Tuesday, 9 March 2010

We're Here As Peace Keepers, Not As Peace Makers.

I remember, barely, when the unrest in Rwanda was going on back in 1994. I can barely remember the first Gulf War, I was, what, six when that all started going down, so the Rwandan genocide is the first major political and military incident of global importance that touched my consciousness. I was horrified reading what was happening there, seeing images on the news, as much as I didn't understand the historical context or even how these atrocities fit in within the greater sphere of war crimes through history.

So it was with some excitement that I finally approached Hotel Rwanda, it being a film about a period that I could, to some degree, relate to through my own memory, diluted as it is by time and countless other wars and massacres that have filled the intervening years.

Paul (Don Cheadle) is the hotel manager of the Sabena Hôtel des Milles Collines, a Dutch owned hotel in Rwanda. He is a Hutu, married to a Tutsi, Tatiana (Sophie Okonedo.) As the Hutu rebellion rises, Paul finds himself in an unlikely position - he is decidedly apolitical, not seeing a racial difference between the Hutus and the Tutsis, or at least not caring about it. As Hotel Manager at this prestigious hotel (which is currently housing the UN) he has many influential friends politically and militarily who afford him respect, partly, I'm sure, due to his ability to supply them with fine scotch and cigars. So as the uprising grows more forceful, and with him being left in charge of the hotel as all foreign nationals flee, the hotel becomes a refuge for Tutsis seeking an escape from the marauding militia.

Amazingly, that paragraph fairly neatly sums up the entire theme of the film. It is a very simple concept, but the individual events that play out within that narrative framework provide a hell of a lot of dramatic tension and keep the story moving inexorably towards what may well be a hideous and bloody finale. Let's not forget that this genocide was epic, a serious and scarily effective policy of ethnic cleansing. Somewhere in the vicinity of a million people were killed over the course of this exercise if my memory serves correct - that's a vast number in quite a short space of time.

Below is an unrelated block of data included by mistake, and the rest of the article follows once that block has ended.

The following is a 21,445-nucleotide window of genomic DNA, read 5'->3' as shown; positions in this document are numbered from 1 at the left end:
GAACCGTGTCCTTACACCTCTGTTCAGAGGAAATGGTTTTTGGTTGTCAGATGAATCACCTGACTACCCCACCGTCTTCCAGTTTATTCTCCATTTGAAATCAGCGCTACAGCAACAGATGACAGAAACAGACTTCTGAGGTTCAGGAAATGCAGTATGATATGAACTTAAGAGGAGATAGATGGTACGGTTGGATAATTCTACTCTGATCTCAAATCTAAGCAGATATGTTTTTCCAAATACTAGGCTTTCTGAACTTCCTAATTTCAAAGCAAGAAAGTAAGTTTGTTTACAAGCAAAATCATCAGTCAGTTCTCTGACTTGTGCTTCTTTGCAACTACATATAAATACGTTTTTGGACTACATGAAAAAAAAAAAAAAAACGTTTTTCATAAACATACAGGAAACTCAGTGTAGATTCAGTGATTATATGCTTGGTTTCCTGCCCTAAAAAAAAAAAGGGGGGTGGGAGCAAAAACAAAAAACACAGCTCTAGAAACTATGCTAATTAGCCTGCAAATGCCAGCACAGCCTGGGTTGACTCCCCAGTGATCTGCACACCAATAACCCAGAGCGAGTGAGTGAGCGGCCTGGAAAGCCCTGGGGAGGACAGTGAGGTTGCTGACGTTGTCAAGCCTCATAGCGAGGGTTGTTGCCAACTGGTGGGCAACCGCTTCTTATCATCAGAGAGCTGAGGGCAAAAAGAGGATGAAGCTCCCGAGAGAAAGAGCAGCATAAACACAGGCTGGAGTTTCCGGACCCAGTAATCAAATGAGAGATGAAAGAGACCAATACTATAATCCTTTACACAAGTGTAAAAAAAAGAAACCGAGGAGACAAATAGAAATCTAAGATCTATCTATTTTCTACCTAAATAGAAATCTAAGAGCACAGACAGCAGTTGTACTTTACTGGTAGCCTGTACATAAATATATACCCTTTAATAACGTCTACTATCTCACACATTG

It is an important and a powerful film. Cheadle initially looks to struggle with the gravity associated with his role, doing his best to look serious and play the powerful dramatic lead, but settles in to make Paul his own by the end. It's a good performance, if not one for the history books. Okonedo is in control the whole time but spends too much of the film bordering on hysterical, right from the get-go. Nick Nolte as the UN Colonel helping Paul and his refugees out wherever he could was excellent in his brash professionalism, letting his emotions spill over only once or twice and with a perfect pitch. It was Jaoquin Phoenix's foreign journalist, however, who really got me. A very small role, as he departs the hotel his underplayed anger and forceful delivery of the line 'Oh, God, I'm so ashamed' brought tears instantly to my eyes and brings goosebumps back to my arms even now. It is the ultimate in white guilt - where the fuck were we? How could we have let that happen, knowing what was going on moment by moment, especially early on?

All in all, the themes and the steady performances kept the film up to a decent level. Visually, Hotel Rwanda looked quite flat. There was nothing interesting at all in the photography by Robert Fraisse. But the script was good, co-written by director Terry George, who also let the film run itself along, not really interfering to give the story centre stage.

So, not a brilliant film technically, but a strong one emotionally. 4 stars.

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